Thursday, August 2, 2012

Stephan Clark's Tricky Triangulation

In the 16th in a series of posts on 2012 short story collections entered for The Story Prize, Stephan Clark, author of Vladimir's Mustache (Russian Information Services), reveals some of his sources of inspiration.

Where do you find inspiration? 
1.  Research
I started the title story of my collection almost ten years ago, after reading a book review for a biography of Ribbentrop, the Nazi Foreign Minister. In it, I learned that the Nazi bunting used to decorate the Moscow Air Field on the day Ribbentrop arrived to sign the Molotov-Ribbentrop Pact had first been used in an anti-Nazi propaganda film. There was something wonderfully absurd about that, so I tried to think of who might have been exposed to both of the flag’s uses. 

I settled on an actornot a star, but a bit player who’d have to work at the Air Field on those days he wasn’t working on a film. From there the story became like one of those Russian nesting dolls. Because the story took place before the Soviet Union’s entry into the Second World War (or the Great Patriotic War, if you’re looking at it from a Russian perspective), I had to research Stalinism and the Great Purge. Because my character was an actor, I had to research the early Soviet film industry, Socialist Realism, and finally the early days of Stanislavski, which ended up being the key to the story. My protagonist would be a Method actor, I realized. One who learns the danger of losing himself in a part after he’s cast as Hitler in the midst of a Stalinist purge.

2.  Headlines
The first story that I completed for my collection (the title story would take several years to get right) reimagines the failed KGB coup of 1991 in a way that’s meant to serve as a kind of mash-up of Russian and American culture. Like “Vladimir’s Mustache,” I started this story in the fall of 2003, not long after the prison camp at Guantanamo Bay had opened, when concerned citizens still found the Patriotic Act worthy of debate. It was at this moment in our cultural life that I read about the U.S. government’s plansthrough DARPA, I believeto data mine everything we do on the Internet in order to protect us from terrorism. I’m sure many people thought this was a great idea. If you don’t have anything to hide, what’s the harm, right? But it just struck me as neo-Stalinism, the type of governmental over-reach that conservatives are fine with at any cost so long as it’s done in the name of national defense and doesn’t include a tax (hidden costs are fine). 

Gorbachev makes an appearance
Still, however much I was opposed to this, I couldn’t imagine anything more painful than a faithful fictionalization of what was going on in our country. I didn’t want to add another voice to the echo chamber. We weren’t changing any minds, I thought. We were all of us just yelling. So I attempted a kind of triangulation between my subject and my target, which allowed for me to tell a lie about Russian history in order to maybe tell a truth about contemporary American life. For who? I don’t know. But the result was “The Secret Meeting of the Secret Police,” my first published story. In it, Gorbachev figures out a more cost-effective way to spy on all of his people, which in turns makes the operatives of the KGB, who initiated the coup against him, fearful for their jobs. The most cost-effective way, of course, is the Internet. With it, you didn’t have to knock on anyone’s door in the middle of the night. You don’t even have to leave the comfort of your own home.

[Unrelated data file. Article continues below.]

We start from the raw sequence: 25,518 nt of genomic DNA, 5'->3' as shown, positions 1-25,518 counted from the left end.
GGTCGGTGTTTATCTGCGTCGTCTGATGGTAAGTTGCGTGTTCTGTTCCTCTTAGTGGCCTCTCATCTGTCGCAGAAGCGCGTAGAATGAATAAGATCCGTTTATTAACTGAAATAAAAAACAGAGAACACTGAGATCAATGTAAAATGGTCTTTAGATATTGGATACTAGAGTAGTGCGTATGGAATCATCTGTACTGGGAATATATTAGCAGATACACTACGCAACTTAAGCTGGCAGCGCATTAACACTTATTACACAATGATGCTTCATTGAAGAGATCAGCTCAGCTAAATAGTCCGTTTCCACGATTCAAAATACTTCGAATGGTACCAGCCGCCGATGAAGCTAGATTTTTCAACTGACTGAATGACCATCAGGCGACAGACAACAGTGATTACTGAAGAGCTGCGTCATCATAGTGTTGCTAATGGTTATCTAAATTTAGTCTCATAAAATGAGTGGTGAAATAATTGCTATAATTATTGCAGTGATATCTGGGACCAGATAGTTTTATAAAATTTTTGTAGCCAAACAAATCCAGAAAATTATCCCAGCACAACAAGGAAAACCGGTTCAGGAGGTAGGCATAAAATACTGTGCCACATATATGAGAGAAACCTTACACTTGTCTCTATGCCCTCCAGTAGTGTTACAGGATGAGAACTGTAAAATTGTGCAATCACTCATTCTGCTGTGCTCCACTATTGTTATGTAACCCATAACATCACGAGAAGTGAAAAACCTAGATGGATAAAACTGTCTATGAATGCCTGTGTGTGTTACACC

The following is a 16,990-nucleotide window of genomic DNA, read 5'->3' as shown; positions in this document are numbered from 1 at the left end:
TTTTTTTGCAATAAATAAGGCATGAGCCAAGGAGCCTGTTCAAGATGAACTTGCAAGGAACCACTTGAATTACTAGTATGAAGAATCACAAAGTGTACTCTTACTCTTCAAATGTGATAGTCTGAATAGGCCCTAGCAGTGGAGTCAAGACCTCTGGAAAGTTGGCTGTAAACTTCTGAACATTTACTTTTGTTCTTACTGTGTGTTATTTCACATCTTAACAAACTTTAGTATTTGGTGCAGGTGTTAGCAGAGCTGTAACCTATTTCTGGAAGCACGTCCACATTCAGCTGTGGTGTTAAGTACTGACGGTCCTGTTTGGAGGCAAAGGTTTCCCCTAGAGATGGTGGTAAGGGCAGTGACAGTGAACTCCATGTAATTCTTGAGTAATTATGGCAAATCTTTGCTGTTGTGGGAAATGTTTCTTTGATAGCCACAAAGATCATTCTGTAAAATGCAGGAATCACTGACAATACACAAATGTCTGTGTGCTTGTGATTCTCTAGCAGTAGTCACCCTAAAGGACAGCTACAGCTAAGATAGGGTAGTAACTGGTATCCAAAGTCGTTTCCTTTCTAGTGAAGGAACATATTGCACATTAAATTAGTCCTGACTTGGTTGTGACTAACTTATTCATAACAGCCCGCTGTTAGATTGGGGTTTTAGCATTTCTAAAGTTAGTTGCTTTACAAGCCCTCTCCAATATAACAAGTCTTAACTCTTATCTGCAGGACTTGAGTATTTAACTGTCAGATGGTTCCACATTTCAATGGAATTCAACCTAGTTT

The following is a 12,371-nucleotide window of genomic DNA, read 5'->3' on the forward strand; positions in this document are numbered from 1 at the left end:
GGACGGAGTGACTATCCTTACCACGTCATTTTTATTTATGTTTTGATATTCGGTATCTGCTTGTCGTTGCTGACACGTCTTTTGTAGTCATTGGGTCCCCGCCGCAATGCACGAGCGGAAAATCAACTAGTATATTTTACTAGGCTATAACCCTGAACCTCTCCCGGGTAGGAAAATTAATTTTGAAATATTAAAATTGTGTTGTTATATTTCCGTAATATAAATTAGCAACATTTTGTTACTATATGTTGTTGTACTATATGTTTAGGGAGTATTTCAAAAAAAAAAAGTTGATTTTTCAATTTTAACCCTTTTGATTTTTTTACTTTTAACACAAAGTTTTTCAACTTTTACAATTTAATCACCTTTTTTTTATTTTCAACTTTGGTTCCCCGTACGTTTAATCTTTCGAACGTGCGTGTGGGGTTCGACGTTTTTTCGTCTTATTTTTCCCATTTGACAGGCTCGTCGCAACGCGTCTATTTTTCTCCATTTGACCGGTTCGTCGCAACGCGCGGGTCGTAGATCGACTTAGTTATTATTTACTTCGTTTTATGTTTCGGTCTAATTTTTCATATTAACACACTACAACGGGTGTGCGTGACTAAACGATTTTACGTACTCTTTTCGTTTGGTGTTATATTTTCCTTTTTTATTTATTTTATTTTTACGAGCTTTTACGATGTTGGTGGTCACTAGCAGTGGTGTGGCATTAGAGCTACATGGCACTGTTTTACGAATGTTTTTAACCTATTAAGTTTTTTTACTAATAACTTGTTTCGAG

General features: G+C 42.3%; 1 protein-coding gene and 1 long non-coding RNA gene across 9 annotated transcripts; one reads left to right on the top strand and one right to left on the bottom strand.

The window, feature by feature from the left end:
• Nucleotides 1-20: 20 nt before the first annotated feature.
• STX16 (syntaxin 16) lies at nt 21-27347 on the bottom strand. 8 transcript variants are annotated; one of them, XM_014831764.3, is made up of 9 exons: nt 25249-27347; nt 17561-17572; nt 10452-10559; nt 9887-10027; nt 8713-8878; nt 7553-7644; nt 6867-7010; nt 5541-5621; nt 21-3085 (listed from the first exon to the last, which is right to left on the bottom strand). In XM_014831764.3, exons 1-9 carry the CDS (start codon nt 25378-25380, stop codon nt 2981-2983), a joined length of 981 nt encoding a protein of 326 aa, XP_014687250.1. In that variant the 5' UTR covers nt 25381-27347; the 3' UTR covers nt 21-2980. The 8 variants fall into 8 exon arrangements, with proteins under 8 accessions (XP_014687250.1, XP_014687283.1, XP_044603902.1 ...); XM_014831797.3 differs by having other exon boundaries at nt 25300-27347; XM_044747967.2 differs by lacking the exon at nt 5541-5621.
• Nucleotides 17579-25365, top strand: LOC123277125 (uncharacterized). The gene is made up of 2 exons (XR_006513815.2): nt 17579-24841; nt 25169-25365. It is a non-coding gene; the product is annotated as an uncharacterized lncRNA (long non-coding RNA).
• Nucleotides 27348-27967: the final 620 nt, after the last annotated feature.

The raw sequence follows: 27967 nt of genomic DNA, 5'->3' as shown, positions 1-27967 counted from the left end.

3.  Personal Experience
Because I moved around a lot as a child, and have continued to move around as an adult, I’ll never have a Yoknapatawpha County that I’ll be able to describe better than anyone else. If I want to describe anything honestly and in great detail, I have to stick to those times I have lived through (or those times from which few people remain). That’s one reason I’m so drawn to Russia and the Soviet Union. It was still a world power when I was in high school, a permanent fixture on the news, and yet a decade later, after Gorbachev had given way to Yeltsin and Yeltsin had given way to too much drink, the country was all but an after-thought. 

That began to change for me in 2000, when I was living, as chance would have it, on the shores of the Russian River in rural northern California on the same piece of property as my landlord. This man was a California cowboy, a carpenter with eight fingers and one thumb. When I went to deliver my first rent check to him, his daughter-in-law answered the door and told me with a half-smile, “Johnny’s in The Ukraine getting himself a new wife.”

When he came back, he had more than just a wife: he had a daughter and a son, too, the former a girl of seventeen or eighteen who later had to return to Ukraine, because immigration officials here had considered her too old to be deserving of a Green card like her younger brother. It was thinking about what became of her, alone in Kiev, that started me thinking about the former Soviet Union and then had me applying for a Fulbright Fellowship to Ukraine, where I’d end up living for a year, researching the mail-order bride industry. The year I spent thereand one more in Russiagave me the material I needed to write the handful of stories in my collection that are set against the backdrop of the mail-order bride industry or the post-soviet present.